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OS X - Operating System General OS operation information and support

OS 10.6 - Snow Leopard is true 64bit OS but is upgrade automatically set to 32bit?


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GARoss

 
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Maybe this has been covered & I'm not searching with the right words but by updating to Snow Leopard, are we actually running in 64bit? This would make sense at this time because it will take a while for all software support to convert to 64bit. I've run 64bit Ubuntu Linux before & hardware/software support is a real pain. So, when Snow Leopard was announced as 64bit the 1st thing I thought of was it will be a real headache for a while.
Sometimes there's too much info on the net (& misleading info too) & while surfing I ran across several blogs that basically says Snow Leopard by default is still running @ 32bit. I took a quick look @ /Library/Preferences/SystemConfiguration/com.apple.Boot.plist as suggested in this article netkas.org » SnowLeopard and 64-bit. & according to the author, my iMac 9,1 is running 32bit, not 64bit.
So, is Snow Leopard running @ 64bit or 32?
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To see if your mac is running 32bit or 64bit EFI, open up the Terminal and type this:
Code:
ioreg -l -p IODeviceTree | grep firmware-abi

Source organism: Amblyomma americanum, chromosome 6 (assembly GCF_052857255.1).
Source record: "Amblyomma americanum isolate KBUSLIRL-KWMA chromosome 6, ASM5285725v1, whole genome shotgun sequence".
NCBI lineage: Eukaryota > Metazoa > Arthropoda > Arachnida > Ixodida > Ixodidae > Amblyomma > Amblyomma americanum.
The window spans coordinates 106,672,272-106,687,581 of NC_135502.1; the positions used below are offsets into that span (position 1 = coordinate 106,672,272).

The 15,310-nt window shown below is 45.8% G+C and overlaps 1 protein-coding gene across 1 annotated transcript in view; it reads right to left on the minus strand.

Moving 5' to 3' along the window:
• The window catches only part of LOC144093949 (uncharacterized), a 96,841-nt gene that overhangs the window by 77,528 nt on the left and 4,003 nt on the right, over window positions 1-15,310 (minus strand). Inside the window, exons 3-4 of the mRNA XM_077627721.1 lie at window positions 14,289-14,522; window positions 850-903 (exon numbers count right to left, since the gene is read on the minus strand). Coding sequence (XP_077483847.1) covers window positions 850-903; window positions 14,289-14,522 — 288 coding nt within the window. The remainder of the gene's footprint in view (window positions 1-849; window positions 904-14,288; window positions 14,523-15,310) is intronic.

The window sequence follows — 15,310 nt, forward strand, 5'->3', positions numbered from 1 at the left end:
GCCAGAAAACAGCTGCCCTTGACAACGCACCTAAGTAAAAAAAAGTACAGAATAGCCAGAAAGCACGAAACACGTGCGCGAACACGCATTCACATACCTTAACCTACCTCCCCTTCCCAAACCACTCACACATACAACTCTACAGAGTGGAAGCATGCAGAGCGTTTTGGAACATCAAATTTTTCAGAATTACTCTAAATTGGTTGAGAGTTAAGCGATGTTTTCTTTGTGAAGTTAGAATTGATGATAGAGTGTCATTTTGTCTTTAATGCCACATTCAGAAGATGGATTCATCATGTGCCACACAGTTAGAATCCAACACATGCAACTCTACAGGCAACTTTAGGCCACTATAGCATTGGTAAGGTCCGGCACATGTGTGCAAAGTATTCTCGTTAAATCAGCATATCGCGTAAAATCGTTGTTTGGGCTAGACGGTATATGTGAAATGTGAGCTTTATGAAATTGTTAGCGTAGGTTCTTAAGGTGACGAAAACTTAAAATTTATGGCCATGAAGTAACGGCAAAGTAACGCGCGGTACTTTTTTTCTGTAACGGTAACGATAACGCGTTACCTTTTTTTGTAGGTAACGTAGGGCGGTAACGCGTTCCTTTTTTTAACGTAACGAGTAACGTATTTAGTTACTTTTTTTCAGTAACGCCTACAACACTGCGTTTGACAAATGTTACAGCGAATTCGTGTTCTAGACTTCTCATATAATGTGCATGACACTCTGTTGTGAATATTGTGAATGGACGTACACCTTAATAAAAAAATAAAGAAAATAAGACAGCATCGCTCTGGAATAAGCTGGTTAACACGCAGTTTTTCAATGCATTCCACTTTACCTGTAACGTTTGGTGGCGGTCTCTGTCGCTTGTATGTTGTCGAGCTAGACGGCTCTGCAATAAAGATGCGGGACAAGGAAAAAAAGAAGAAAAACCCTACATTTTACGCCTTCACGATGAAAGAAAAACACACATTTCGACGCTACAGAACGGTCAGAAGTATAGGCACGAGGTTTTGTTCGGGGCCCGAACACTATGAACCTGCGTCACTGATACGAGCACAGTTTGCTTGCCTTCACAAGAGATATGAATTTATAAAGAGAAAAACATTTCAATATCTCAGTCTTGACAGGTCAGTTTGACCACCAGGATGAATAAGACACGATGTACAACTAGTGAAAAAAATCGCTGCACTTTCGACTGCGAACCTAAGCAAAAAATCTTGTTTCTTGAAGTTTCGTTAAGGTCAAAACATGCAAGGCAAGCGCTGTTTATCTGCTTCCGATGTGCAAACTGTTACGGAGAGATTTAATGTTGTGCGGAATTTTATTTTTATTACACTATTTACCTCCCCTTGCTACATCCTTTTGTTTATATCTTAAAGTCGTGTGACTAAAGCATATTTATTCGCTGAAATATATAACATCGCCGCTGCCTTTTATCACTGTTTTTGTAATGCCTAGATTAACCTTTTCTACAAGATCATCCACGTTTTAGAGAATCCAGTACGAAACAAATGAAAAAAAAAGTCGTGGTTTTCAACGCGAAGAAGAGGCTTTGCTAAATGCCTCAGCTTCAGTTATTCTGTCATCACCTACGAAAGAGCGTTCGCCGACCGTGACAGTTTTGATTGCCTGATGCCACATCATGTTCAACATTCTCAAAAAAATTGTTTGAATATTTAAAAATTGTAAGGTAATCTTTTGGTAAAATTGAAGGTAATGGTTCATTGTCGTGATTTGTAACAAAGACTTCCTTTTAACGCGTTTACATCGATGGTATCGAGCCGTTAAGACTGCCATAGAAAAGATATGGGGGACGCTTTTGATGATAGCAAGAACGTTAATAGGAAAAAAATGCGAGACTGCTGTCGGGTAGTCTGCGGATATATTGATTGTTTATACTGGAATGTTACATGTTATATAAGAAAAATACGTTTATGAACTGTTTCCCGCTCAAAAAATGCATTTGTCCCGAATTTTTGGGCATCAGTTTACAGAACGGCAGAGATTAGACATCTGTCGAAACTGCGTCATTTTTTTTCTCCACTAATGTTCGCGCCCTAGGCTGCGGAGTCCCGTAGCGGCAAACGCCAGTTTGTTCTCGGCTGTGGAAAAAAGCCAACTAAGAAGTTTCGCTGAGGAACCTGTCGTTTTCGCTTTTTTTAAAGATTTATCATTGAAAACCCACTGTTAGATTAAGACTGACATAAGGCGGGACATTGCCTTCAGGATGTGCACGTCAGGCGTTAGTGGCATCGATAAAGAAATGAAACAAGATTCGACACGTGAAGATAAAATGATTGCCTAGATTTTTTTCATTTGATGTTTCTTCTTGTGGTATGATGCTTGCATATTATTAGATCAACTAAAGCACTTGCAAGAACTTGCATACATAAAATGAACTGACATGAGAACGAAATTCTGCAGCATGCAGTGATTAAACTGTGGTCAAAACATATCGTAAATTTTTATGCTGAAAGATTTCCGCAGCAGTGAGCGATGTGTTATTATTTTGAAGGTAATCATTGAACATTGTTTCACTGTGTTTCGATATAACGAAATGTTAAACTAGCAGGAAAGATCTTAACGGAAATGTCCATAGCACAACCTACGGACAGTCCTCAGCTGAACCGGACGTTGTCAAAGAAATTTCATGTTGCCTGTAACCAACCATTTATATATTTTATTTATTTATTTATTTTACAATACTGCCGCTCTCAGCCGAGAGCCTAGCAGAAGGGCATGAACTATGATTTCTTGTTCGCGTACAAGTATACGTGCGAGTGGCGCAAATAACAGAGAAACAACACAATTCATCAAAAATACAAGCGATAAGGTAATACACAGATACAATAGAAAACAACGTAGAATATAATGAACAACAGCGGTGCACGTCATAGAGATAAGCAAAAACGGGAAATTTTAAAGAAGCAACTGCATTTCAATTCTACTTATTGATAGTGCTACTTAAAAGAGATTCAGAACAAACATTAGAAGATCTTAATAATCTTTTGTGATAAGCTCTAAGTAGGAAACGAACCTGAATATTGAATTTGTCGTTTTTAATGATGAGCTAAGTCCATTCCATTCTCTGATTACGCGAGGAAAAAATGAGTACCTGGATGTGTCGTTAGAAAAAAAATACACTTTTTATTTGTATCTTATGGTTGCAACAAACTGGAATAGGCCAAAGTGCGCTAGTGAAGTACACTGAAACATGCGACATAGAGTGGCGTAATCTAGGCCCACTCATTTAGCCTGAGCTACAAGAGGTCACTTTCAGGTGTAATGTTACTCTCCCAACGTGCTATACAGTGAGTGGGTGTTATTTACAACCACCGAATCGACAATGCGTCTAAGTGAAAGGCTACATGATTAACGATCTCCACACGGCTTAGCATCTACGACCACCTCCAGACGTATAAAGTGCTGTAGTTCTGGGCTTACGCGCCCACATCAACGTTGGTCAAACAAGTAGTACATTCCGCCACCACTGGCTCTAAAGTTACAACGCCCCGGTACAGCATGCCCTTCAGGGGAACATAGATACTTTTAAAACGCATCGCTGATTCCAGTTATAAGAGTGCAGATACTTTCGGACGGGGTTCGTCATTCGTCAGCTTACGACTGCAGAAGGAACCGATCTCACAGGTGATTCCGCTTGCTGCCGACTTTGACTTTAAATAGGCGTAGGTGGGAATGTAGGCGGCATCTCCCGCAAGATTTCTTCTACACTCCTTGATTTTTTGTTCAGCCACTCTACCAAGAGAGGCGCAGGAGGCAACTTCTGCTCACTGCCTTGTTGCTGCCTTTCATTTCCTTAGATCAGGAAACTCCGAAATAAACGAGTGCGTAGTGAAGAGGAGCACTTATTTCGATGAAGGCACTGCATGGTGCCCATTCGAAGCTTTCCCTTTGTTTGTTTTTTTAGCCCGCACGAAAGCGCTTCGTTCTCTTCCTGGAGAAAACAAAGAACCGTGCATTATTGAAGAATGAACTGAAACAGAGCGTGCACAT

It will return either “EFI32″ or “EFI64.”

Your iMac 9,1 is indeed capable of running 64 bit EFI, I'm not sure exactly what that author you speak of was referring to.

Refer to this blog for for detailed information about the above.

One update about the above link is that Mac OS 10.6 build 10A432 was / is indeed the GM (gold master).

Here's a good blog quote:
Quote:
It works like this, Snow Leopard is a 64-bit OS, and almost all of its applications are 64-bit, and almost if not all of its frameworks for developers to tap into are 64-bit. There is a part of the operating system called a kernel, it can run in either 32-bit mode or 64-bit mode. There is a lot of code that taps into the kernel for low level device functions, these bits of code are called kernel extensions or kexts, they are written both by Apple and by third parties. 32-bit kexts do not play well with a 64-bit kernel, and as almost all kexts are 32-bit because pre Snow Leopard the kernel was 32-bit, this would cause a huge amount of headache to end users to default to a 64-bit kernel. and most kexts will not see a performance improvement by running in a 64-bit mode.

What are the advantages of running a 64-bit kernel?
The way Mac OS X is designed to take advantage of more then 4GB memory pre 64-bit, causes it to swap address for memory above the 4GB barrier, which in turn makes each memory operation slightly slower. If you have more then 4GB of memory in your computer, running a 64-bit kernel will speed up memory read/write some, but will cause more compatibility issues with kexts. Thats it. If you have less then 4GB of memory a 64-bit kernel will have no advantage what so ever, and above that you will see some performance improvement when more then 4GB of memory is consistently being used. (edited by BKRonline) ... and as it will take third parties some time to write 64-bit kexts, it makes absolutely 100% sense to default to a 32-bit kernel at this point.